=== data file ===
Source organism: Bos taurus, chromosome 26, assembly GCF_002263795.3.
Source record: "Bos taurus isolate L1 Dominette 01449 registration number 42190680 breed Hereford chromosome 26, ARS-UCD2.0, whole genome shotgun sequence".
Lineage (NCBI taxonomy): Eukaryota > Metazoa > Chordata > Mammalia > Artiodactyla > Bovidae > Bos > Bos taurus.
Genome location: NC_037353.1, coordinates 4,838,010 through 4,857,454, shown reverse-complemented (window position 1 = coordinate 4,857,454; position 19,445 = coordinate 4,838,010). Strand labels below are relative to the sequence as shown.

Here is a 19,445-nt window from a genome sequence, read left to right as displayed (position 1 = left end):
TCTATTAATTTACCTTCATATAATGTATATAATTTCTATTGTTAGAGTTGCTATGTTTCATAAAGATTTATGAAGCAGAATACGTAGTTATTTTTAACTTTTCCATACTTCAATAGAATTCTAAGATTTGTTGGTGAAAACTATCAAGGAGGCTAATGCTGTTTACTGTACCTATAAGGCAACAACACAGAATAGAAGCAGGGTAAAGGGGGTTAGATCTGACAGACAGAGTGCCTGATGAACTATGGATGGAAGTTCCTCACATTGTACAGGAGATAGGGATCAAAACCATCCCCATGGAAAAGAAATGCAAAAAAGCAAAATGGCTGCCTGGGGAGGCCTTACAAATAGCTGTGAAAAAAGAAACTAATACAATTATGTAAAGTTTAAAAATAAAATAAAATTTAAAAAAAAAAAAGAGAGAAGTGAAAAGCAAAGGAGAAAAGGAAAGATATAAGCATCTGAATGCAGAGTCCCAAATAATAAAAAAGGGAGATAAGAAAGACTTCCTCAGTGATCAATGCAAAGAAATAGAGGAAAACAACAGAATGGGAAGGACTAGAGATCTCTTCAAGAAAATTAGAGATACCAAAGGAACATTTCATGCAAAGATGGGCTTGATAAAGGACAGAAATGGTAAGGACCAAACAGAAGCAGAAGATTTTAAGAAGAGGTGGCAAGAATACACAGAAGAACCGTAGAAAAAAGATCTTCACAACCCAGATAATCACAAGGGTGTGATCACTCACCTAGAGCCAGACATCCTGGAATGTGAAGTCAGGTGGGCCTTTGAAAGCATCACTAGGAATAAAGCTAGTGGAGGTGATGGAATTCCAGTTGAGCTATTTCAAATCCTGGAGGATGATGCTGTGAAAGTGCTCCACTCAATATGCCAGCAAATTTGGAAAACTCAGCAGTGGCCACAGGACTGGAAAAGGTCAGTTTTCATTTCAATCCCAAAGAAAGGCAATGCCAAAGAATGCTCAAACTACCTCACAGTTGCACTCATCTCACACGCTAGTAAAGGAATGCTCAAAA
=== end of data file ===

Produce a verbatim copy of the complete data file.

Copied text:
Source organism: Bos taurus, chromosome 26, assembly GCF_002263795.3.
Source record: "Bos taurus isolate L1 Dominette 01449 registration number 42190680 breed Hereford chromosome 26, ARS-UCD2.0, whole genome shotgun sequence".
Lineage (NCBI taxonomy): Eukaryota > Metazoa > Chordata > Mammalia > Artiodactyla > Bovidae > Bos > Bos taurus.
Genome location: NC_037353.1, coordinates 4,838,010 through 4,857,454, shown reverse-complemented (window position 1 = coordinate 4,857,454; position 19,445 = coordinate 4,838,010). Strand labels below are relative to the sequence as shown.

Here is a 19,445-nt window from a genome sequence, read left to right as displayed (position 1 = left end):
TCTATTAATTTACCTTCATATAATGTATATAATTTCTATTGTTAGAGTTGCTATGTTTCATAAAGATTTATGAAGCAGAATACGTAGTTATTTTTAACTTTTCCATACTTCAATAGAATTCTAAGATTTGTTGGTGAAAACTATCAAGGAGGCTAATGCTGTTTACTGTACCTATAAGGCAACAACACAGAATAGAAGCAGGGTAAAGGGGGTTAGATCTGACAGACAGAGTGCCTGATGAACTATGGATGGAAGTTCCTCACATTGTACAGGAGATAGGGATCAAAACCATCCCCATGGAAAAGAAATGCAAAAAAGCAAAATGGCTGCCTGGGGAGGCCTTACAAATAGCTGTGAAAAAAGAAACTAATACAATTATGTAAAGTTTAAAAATAAAATAAAATTTAAAAAAAAAAAAGAGAGAAGTGAAAAGCAAAGGAGAAAAGGAAAGATATAAGCATCTGAATGCAGAGTCCCAAATAATAAAAAAGGGAGATAAGAAAGACTTCCTCAGTGATCAATGCAAAGAAATAGAGGAAAACAACAGAATGGGAAGGACTAGAGATCTCTTCAAGAAAATTAGAGATACCAAAGGAACATTTCATGCAAAGATGGGCTTGATAAAGGACAGAAATGGTAAGGACCAAACAGAAGCAGAAGATTTTAAGAAGAGGTGGCAAGAATACACAGAAGAACCGTAGAAAAAAGATCTTCACAACCCAGATAATCACAAGGGTGTGATCACTCACCTAGAGCCAGACATCCTGGAATGTGAAGTCAGGTGGGCCTTTGAAAGCATCACTAGGAATAAAGCTAGTGGAGGTGATGGAATTCCAGTTGAGCTATTTCAAATCCTGGAGGATGATGCTGTGAAAGTGCTCCACTCAATATGCCAGCAAATTTGGAAAACTCAGCAGTGGCCACAGGACTGGAAAAGGTCAGTTTTCATTTCAATCCCAAAGAAAGGCAATGCCAAAGAATGCTCAAACTACCTCACAGTTGCACTCATCTCACACGCTAGTAAAGGAATGCTCAAAA